How does this book differ from what you have written in the past?


My first book, Heart Shadows, is set in the Nevada Desert and one of the main characters is Native American. I spent months researching Paiute Indians. I spent hours both at the sheriff’s office and the library researching people who had vanished. The most enjoyable part of the research was visiting ghost towns and interviewing gold miners who still worked claims in the mountains. Until the Shadows Flee and Shadow Chase are set in the Texas Hill Country but required new research that I was able to use for Fear of Shadows. Bridge to Nowhere and the other Miz Mike Bridge series books are entirely different. They are humorous with an older protagonist and were written for “baby boomers.” I have also written a Young Adult pro-life adventure-romance, Love’s Beating Heart. It's great that you have been able to write for such different audiences.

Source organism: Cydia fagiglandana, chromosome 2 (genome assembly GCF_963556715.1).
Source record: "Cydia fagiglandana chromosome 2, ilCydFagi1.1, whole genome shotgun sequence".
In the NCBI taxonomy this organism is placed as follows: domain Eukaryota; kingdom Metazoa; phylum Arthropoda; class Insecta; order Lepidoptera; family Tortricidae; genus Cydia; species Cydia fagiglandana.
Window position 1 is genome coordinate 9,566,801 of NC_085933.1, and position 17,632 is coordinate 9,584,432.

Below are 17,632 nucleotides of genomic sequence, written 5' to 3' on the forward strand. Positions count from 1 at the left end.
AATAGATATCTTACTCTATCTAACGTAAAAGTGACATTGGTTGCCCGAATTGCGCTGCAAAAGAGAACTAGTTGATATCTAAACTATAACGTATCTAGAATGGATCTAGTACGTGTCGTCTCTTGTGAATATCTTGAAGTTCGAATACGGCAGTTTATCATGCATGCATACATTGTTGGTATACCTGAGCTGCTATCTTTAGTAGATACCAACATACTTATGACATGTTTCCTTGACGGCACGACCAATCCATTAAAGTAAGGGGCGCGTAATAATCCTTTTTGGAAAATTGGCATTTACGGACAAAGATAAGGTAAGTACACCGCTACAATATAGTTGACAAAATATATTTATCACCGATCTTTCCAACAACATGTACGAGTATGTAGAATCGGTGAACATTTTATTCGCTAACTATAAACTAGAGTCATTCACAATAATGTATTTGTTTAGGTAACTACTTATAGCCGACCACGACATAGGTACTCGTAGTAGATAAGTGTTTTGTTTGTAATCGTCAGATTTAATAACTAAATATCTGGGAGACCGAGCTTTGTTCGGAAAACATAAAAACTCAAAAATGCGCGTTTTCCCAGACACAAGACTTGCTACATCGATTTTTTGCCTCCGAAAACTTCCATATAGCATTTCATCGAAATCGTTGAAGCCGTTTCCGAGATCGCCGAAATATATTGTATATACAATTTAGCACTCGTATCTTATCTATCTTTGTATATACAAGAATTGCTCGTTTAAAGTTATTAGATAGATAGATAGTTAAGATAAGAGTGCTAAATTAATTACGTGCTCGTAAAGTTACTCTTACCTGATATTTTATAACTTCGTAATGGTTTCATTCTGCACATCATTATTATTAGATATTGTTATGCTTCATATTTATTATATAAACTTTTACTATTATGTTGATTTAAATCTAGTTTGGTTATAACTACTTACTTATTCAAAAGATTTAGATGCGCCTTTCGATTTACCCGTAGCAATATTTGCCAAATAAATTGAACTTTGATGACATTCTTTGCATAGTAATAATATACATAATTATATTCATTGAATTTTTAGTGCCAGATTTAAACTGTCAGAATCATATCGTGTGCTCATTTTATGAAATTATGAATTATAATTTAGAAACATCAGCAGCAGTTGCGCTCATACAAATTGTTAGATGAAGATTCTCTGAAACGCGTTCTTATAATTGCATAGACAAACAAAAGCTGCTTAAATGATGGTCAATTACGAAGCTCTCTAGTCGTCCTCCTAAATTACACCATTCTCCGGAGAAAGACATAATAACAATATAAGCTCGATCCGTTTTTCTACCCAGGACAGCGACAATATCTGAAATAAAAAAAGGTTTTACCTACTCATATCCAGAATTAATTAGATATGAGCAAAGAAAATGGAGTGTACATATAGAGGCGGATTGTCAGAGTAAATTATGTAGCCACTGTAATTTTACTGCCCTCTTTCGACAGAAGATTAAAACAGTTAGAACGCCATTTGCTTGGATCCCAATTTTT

How have the changes in present day publishing impacted your schedule as a writer?

Sunpenny Publishing released Bridge to Nowhere and has accepted three more Miz Mike books. The next in the series, Bridge Beyond Betrayal, should be released this spring. Meanwhile, I self-published Love’s Beating Heart and Fear of Shadows.

How do you handle marketing? Do you have a plan, a publicist, or just take one day at a time?

When I lived in the U.S., I had a great marketing strategy because I had worked at newspapers and was working for a boss who had ties to the local TV and radio stations. When I married Alan and moved to Scotland, marketing became more difficult. We have done some book signings and talked to groups. Mostly I use Facebook, Twitter, and any other electronic venues that are offered. We tried a promotional company but have actually had about the same results on our own. It’s mostly one day at a time. I find marketing to be quite an undertaking. Most authors don't realize just what's involved, and to be successful, you have to set anywhere between 10-20 hours a week.

Do you have any advice for aspiring authors?